With the available ancient mtDNA data, it could not be discerned whether more than one wave of pre-conquest colonizers occurred as some archaeological investigations suggested42, but it does seem that a genetically heterogeneous population or populations likely colonized the Canary Islands in an asymmetric way around the first millennium AD. Earlier studies about physical anthropology of the Canary Islands indigenous people already pointed to the existence of a physically heterogeneous population. In one of those, a clear sub-Saharan African component was detected43 although it was ruled out after the analyses of dermatoglyphics and haptoglobin types in the extant population, which did not reveal any sub-Saharan African affinities. To explain the discrepancy, it was suggested that some sub-Saharan African skulls, from the post-conquest slave trade, could have been included in the analysis inadvertently44. However, in this regard, it should be noted that, due to genetic recombination, a sub-Saharan African immigrant genome would have been diluted into the recipient population in a few generations, whereas a mtDNA lineage would retain its African roots without modification. More thorough analyses concluded that the skulls of the first islanders might be explained as mixtures, in varying proportions, of two ancestral types: the robust Cromagnoid from northwestern Africa and the gracile Mediterranean Capsian45. Both types were present in the main islands of Tenerife and Gran Canaria, with the Crogmanoid features being more prominent in the northern and mountainous regions and the Mediterranean along the coasts; in addition, the Crogmanoid type was best preserved in La Gomera45. However, on the contrary, a more recent study based on dental morphological measures for the same indigenous populations of La Gomera, Gran Canaria, and Tenerife found that inter-island dental differentiation was so minor that it did not require any hypothesis of separate founding populations46. The accumulated biological data on the first islanders is still far from forming a coherent body, and their coupling with the archaeological data only reaches some specific agreements, such as that their ancestors came from northern Africa and that a permanent settlement on the islands cannot go back much further than the beginning of the first millennium AD. Nevertheless, the ancient mtDNA information reanalyzed here is already enough to support some of the several hypotheses formulated to explain where the first settlers originated, how they arrived at the archipelago, and how they settled on the different islands.

In support of a Roman-mediated indigenous settlement of the Canary Islands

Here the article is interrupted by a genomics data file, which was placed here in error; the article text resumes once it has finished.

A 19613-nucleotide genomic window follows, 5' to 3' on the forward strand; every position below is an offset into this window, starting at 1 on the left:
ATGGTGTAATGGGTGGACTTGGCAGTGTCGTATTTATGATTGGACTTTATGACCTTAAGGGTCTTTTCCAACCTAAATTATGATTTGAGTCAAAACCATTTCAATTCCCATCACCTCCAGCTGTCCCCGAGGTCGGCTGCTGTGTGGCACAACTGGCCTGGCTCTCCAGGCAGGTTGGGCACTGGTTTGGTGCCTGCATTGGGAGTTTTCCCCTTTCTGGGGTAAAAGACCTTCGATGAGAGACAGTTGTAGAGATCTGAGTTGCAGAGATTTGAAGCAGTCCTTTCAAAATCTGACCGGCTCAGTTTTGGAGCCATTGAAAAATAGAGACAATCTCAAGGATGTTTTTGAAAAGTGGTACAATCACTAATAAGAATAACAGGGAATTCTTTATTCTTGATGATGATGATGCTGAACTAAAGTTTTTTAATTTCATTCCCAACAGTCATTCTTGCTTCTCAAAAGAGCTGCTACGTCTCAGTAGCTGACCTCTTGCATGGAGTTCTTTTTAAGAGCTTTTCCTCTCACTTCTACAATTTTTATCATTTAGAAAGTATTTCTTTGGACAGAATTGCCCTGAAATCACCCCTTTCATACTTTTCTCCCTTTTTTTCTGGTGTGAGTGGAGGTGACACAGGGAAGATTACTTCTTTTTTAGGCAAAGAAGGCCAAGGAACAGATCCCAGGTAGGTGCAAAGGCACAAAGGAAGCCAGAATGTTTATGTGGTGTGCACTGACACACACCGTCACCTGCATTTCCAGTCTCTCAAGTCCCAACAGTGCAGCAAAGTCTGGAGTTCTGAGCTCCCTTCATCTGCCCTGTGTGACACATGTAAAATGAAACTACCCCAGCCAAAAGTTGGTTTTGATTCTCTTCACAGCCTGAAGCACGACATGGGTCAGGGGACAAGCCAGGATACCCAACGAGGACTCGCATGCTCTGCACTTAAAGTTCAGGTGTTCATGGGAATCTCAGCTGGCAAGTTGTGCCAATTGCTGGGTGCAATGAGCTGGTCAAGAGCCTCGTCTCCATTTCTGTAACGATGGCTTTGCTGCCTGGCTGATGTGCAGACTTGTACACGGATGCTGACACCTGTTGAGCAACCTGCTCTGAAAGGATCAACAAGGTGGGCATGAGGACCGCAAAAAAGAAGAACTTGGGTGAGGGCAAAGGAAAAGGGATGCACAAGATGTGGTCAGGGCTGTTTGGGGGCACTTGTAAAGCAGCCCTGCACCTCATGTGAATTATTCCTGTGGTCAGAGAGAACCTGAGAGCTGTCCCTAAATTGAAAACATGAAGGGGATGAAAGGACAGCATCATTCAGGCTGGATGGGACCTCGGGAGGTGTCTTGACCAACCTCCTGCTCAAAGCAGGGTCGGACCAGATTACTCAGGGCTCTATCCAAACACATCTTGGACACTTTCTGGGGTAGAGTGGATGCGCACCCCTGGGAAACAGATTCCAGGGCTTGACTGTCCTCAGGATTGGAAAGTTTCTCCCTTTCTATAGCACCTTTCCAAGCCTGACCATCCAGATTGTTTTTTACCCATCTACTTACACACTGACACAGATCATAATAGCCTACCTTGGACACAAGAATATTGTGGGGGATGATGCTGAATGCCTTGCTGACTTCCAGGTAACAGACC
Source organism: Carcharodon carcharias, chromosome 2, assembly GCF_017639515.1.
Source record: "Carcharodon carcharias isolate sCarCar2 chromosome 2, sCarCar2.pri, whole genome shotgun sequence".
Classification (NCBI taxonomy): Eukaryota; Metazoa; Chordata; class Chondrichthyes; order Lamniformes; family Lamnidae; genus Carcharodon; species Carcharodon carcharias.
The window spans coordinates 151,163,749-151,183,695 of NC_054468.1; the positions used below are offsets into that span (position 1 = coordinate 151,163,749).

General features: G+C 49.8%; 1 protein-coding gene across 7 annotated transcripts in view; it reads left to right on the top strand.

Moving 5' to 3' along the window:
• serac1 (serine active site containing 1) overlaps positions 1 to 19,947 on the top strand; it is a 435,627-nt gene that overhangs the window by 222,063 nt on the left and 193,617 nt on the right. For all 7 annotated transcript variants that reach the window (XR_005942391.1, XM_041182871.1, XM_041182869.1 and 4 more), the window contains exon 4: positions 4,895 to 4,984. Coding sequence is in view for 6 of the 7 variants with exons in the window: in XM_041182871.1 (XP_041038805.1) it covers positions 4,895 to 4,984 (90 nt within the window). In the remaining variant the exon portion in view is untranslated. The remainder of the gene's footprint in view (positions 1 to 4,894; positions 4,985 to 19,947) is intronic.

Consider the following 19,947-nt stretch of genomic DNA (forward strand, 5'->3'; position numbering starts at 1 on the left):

The first question about the indigenous Canarian population that seems to be resolved is when they arrived on the islands since both the archaeological and genetic data place it around the first millennium AD, questioning previous hypotheses proposing Neolithic or Phoenician-Punic settlements47. The genetic support for settlement in Roman times is the lack of indigenous lineages in the indigenous6, historical48,49, and current Canarian population12 with coalescent ages older than this epoch. However, earlier arrivals to the islands that did not leave a genetic trace cannot be ruled out. Indeed, there is archaeological evidence that Romanized people landed on the eastern islands and established a purple dye extraction workshop on the islet of Lobos50. The high economic benefit that the purple trade achieved in Roma provides additional support explaining the far-flung and costly maritime voyages. However, for this business to be profitable, a small workshop like the one discovered on the islet of Lobos would not yield enough production. Stramonita haemastoma, the mollusk from which the purple dye was extracted in Lobos, is also abundant and easy to collect on some coasts of the other Canary Islands51. Thus, although the main exploitation centers must have been in the eastern Islands, where the frequency of the mtDNA Mediterranean lineages was greater, it seems likely that other purple workshops, still not detected, were established along the Archipelago at the same time. Furthermore, due to depletion of the raw material, migration among islands likely became common. However, except for a few potential Latino-Roman rock scripts on the eastern islands, there is no trace of Roman culture in the Canarian pre-Hispanic archaeology52. Because the coalescent ages (Table 4) of mtDNA haplotypes from concentrated ancestry in Northwest Africa (H1cf and U6b1a) are similar to those in the Mediterranean range (H1e1a and U6c1), they might have coexisted on the islands with little cultural or genetic exchange, which raises the possibility of independent arrivals for each group at the same time. However, from the beginning of the conquest, written records indicated the native islanders, although good swimmers appeared to lack navigation skills and there was no communication among islands53. This led to the widespread idea that they might have been voluntarily or involuntarily transported to the islands by people with the maritime capacity to do so54. In favor of the first option is the fact that these island settlers brought livestock and seeds with them for their future subsistence, implying that it was a programmed migration, which presupposes previous knowledge of destination. But if this was the case, why did they not bring with them other technological advances already in use in northern Africa at that time? This includes bronze or iron tools and weapons, the Roman plow, and the ceramic lathe, just to mention a few. The second option, that they were forced to migrate, resolves these questions and could explain the genetic heterogeneity of the indigenous population. The exploitation of purple was a hierarchical business. At the top were the elite, which had the economic and technological power to carry out this undertaking. Following were the artisans specialized in dyeing the fabrics, then the workforce capable of extracting the dye, and, finally, the slaves that had to collect the mollusk; both of the latter likely were brought to the Canary Islands. Most likely, the dye extractors were recruited from the already settled Mediterranean purple dye workshops, while the slaves, for economic reasons, would have been captured or bought in the vicinity of the Archipelago in places such as the Atlantic Moroccan port of Mogador (Fig. 4).